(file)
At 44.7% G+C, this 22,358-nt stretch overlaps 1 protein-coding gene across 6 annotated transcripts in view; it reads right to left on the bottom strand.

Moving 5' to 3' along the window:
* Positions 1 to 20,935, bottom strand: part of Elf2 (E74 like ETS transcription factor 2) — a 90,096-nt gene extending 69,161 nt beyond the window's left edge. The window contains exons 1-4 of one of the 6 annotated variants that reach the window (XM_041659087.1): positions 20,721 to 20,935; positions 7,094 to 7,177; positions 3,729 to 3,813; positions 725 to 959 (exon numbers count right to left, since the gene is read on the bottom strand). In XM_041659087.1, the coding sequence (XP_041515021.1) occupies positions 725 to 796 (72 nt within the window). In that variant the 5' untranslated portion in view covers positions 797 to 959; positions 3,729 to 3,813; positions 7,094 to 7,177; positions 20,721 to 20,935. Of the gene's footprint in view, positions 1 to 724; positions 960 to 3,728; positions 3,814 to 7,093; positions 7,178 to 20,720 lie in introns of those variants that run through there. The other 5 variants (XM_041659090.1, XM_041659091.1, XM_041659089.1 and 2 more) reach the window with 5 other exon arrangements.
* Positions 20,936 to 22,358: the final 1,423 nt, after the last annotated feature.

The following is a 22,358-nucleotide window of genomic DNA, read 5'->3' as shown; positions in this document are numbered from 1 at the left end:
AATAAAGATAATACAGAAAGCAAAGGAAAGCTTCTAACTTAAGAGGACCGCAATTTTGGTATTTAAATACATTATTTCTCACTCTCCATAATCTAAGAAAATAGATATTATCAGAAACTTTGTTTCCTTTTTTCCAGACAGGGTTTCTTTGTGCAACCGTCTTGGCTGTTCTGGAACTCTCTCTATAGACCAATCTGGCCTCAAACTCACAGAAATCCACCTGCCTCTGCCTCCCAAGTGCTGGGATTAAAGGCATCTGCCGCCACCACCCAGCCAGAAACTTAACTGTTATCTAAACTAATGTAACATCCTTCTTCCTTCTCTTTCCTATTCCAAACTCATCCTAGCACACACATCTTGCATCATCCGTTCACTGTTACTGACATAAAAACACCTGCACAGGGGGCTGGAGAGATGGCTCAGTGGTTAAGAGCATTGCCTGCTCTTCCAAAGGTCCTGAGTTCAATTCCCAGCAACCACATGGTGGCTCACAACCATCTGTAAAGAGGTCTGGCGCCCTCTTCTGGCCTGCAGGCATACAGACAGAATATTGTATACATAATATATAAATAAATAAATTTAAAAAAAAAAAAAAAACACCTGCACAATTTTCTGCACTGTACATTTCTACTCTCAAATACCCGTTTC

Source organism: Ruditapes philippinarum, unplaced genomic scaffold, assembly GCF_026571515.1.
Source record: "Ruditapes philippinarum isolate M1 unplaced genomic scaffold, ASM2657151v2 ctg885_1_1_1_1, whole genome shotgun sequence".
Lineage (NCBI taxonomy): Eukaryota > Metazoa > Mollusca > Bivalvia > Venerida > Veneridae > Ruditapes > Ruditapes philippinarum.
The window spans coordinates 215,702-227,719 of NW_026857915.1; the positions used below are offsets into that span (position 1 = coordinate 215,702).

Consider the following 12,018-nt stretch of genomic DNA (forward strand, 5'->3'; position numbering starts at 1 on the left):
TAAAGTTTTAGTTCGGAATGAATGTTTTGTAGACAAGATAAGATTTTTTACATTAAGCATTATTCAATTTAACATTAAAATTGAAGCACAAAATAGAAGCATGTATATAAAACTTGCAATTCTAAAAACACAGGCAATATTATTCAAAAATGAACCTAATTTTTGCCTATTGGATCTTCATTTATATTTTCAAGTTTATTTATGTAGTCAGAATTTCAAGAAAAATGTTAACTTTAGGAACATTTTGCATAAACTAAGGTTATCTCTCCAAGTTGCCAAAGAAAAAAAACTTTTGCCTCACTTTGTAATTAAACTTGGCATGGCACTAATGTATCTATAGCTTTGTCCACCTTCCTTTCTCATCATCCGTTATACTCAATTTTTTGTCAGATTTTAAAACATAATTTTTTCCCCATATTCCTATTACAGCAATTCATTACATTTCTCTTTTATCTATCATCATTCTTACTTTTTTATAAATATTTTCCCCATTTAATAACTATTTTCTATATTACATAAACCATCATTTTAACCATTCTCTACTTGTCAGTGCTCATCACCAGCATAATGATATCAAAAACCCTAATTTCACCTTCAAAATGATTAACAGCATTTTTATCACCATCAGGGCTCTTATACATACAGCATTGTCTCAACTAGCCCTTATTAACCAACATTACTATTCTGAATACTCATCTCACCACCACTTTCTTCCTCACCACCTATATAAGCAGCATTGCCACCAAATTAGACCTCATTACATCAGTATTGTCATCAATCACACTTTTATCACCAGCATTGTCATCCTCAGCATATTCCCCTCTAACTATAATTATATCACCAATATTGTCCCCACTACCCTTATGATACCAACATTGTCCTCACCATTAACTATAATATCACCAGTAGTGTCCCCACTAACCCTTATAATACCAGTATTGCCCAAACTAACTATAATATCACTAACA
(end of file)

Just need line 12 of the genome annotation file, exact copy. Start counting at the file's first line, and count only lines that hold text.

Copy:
TAAAGTTTTAGTTCGGAATGAATGTTTTGTAGACAAGATAAGATTTTTTACATTAAGCATTATTCAATTTAACATTAAAATTGAAGCACAAAATAGAAGCATGTATATAAAACTTGCAATTCTAAAAACACAGGCAATATTATTCAAAAATGAACCTAATTTTTGCCTATTGGATCTTCATTTATATTTTCAAGTTTATTTATGTAGTCAGAATTTCAAGAAAAATGTTAACTTTAGGAACATTTTGCATAAACTAAGGTTATCTCTCCAAGTTGCCAAAGAAAAAAAACTTTTGCCTCACTTTGTAATTAAACTTGGCATGGCACTAATGTATCTATAGCTTTGTCCACCTTCCTTTCTCATCATCCGTTATACTCAATTTTTTGTCAGATTTTAAAACATAATTTTTTCCCCATATTCCTATTACAGCAATTCATTACATTTCTCTTTTATCTATCATCATTCTTACTTTTTTATAAATATTTTCCCCATTTAATAACTATTTTCTATATTACATAAACCATCATTTTAACCATTCTCTACTTGTCAGTGCTCATCACCAGCATAATGATATCAAAAACCCTAATTTCACCTTCAAAATGATTAACAGCATTTTTATCACCATCAGGGCTCTTATACATACAGCATTGTCTCAACTAGCCCTTATTAACCAACATTACTATTCTGAATACTCATCTCACCACCACTTTCTTCCTCACCACCTATATAAGCAGCATTGCCACCAAATTAGACCTCATTACATCAGTATTGTCATCAATCACACTTTTATCACCAGCATTGTCATCCTCAGCATATTCCCCTCTAACTATAATTATATCACCAATATTGTCCCCACTACCCTTATGATACCAACATTGTCCTCACCATTAACTATAATATCACCAGTAGTGTCCCCACTAACCCTTATAATACCAGTATTGCCCAAACTAACTATAATATCACTAACA